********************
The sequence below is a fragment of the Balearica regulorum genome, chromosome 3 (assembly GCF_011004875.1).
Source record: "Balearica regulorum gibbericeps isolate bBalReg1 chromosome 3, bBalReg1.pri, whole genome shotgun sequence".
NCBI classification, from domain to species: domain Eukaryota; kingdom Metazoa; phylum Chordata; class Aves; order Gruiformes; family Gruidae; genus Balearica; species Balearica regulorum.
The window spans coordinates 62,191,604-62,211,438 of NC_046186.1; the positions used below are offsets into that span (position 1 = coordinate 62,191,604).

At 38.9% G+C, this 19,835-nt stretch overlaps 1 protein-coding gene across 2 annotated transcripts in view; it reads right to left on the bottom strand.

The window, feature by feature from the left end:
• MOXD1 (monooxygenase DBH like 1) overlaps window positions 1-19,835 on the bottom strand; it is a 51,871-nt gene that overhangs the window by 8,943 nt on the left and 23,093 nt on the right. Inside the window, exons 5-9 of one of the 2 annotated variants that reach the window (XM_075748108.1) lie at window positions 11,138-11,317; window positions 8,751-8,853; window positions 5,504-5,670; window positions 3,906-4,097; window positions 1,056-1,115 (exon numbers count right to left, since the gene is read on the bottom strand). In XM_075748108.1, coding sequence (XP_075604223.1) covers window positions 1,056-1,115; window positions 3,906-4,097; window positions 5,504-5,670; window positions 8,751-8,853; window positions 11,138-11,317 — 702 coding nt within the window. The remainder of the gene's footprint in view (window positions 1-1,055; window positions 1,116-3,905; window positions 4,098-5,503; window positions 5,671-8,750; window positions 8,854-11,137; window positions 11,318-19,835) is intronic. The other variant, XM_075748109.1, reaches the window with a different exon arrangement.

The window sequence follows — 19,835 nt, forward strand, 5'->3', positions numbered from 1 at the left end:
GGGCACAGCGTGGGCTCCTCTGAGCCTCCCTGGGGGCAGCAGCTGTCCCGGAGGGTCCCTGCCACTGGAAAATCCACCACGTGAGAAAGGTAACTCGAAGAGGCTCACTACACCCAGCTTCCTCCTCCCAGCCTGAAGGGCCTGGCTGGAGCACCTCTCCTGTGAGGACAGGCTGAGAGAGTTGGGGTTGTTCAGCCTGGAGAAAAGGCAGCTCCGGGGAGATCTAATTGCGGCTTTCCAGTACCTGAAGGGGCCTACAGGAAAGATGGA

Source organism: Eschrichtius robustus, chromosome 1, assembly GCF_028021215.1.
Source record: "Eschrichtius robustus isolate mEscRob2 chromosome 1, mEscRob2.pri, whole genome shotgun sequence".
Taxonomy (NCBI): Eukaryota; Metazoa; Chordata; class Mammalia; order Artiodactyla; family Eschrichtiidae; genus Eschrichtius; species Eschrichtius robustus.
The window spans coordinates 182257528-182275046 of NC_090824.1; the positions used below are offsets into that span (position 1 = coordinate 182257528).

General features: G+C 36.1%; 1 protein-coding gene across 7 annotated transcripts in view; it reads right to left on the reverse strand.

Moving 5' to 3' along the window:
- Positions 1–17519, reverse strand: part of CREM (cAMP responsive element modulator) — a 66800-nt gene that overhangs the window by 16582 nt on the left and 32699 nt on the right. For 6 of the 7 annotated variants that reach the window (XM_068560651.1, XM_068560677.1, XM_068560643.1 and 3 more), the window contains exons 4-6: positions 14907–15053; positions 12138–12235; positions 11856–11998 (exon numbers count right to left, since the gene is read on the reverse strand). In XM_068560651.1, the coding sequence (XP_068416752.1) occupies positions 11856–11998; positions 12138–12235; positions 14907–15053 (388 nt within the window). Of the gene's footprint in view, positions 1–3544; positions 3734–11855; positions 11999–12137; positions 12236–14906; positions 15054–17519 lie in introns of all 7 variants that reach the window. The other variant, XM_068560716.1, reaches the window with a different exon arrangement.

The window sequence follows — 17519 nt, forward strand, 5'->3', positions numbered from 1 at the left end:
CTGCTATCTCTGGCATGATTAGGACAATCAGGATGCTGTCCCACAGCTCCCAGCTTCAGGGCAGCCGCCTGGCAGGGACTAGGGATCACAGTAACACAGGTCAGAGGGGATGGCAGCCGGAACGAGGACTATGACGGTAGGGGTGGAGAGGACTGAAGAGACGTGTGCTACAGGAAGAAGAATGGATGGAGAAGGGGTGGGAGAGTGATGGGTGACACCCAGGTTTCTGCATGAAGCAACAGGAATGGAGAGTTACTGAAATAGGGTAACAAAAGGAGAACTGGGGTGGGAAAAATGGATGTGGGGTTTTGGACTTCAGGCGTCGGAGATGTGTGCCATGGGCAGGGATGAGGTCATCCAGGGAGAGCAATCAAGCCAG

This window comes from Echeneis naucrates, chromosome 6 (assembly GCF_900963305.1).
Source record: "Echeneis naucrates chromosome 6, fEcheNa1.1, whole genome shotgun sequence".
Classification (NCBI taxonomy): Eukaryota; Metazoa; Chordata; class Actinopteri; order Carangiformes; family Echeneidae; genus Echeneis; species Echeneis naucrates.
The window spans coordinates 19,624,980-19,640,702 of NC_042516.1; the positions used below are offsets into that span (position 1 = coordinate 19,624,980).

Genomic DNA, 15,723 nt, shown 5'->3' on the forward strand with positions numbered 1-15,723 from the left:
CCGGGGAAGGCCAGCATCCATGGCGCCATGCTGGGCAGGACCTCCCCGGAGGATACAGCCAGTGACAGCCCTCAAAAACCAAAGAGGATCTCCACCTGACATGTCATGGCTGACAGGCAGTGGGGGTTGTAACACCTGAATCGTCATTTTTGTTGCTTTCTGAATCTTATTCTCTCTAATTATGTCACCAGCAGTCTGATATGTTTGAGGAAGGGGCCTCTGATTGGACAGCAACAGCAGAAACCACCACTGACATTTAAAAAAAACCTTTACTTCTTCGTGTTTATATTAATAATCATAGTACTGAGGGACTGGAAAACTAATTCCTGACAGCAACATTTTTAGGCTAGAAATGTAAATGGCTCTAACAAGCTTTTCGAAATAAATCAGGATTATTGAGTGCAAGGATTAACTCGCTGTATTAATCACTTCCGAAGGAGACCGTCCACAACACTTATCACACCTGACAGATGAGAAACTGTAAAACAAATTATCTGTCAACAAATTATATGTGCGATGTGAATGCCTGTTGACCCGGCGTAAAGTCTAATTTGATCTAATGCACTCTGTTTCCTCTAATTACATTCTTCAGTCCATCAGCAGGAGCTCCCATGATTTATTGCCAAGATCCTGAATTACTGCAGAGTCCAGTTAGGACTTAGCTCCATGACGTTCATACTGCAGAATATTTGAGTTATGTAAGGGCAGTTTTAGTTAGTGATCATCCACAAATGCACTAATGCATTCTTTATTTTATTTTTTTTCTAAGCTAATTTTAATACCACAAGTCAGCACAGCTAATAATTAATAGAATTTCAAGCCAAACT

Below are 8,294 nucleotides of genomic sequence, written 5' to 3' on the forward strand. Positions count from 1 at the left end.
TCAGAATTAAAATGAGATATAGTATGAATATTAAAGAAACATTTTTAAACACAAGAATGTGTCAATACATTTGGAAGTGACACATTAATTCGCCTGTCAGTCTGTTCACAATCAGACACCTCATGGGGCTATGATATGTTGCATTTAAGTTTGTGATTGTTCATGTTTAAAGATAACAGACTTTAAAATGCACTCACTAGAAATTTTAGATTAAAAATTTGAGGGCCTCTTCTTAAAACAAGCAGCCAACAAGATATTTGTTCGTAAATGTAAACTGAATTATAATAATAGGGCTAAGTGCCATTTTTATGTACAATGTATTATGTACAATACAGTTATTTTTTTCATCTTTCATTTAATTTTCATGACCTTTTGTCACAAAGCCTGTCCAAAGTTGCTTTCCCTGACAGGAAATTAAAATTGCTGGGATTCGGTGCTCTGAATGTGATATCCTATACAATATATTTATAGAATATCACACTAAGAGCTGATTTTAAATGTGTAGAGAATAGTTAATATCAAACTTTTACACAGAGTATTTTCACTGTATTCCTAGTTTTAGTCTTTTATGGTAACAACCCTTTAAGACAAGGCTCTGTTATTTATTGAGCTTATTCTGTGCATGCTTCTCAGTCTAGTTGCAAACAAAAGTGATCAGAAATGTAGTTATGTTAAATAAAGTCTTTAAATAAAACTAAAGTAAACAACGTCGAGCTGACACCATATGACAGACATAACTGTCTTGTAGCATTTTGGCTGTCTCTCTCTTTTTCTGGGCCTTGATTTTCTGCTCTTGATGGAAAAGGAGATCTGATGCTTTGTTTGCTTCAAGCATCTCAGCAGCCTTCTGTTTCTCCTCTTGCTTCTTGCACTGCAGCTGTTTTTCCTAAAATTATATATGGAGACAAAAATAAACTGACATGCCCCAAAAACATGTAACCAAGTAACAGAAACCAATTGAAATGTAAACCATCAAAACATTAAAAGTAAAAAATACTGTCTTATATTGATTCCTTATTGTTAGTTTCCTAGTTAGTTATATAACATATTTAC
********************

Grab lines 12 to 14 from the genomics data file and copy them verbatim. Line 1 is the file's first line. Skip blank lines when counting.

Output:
Taxonomy (NCBI): Eukaryota; Metazoa; Chordata; class Mammalia; order Artiodactyla; family Eschrichtiidae; genus Eschrichtius; species Eschrichtius robustus.
The window spans coordinates 182257528-182275046 of NC_090824.1; the positions used below are offsets into that span (position 1 = coordinate 182257528).

General features: G+C 36.1%; 1 protein-coding gene across 7 annotated transcripts in view; it reads right to left on the reverse strand.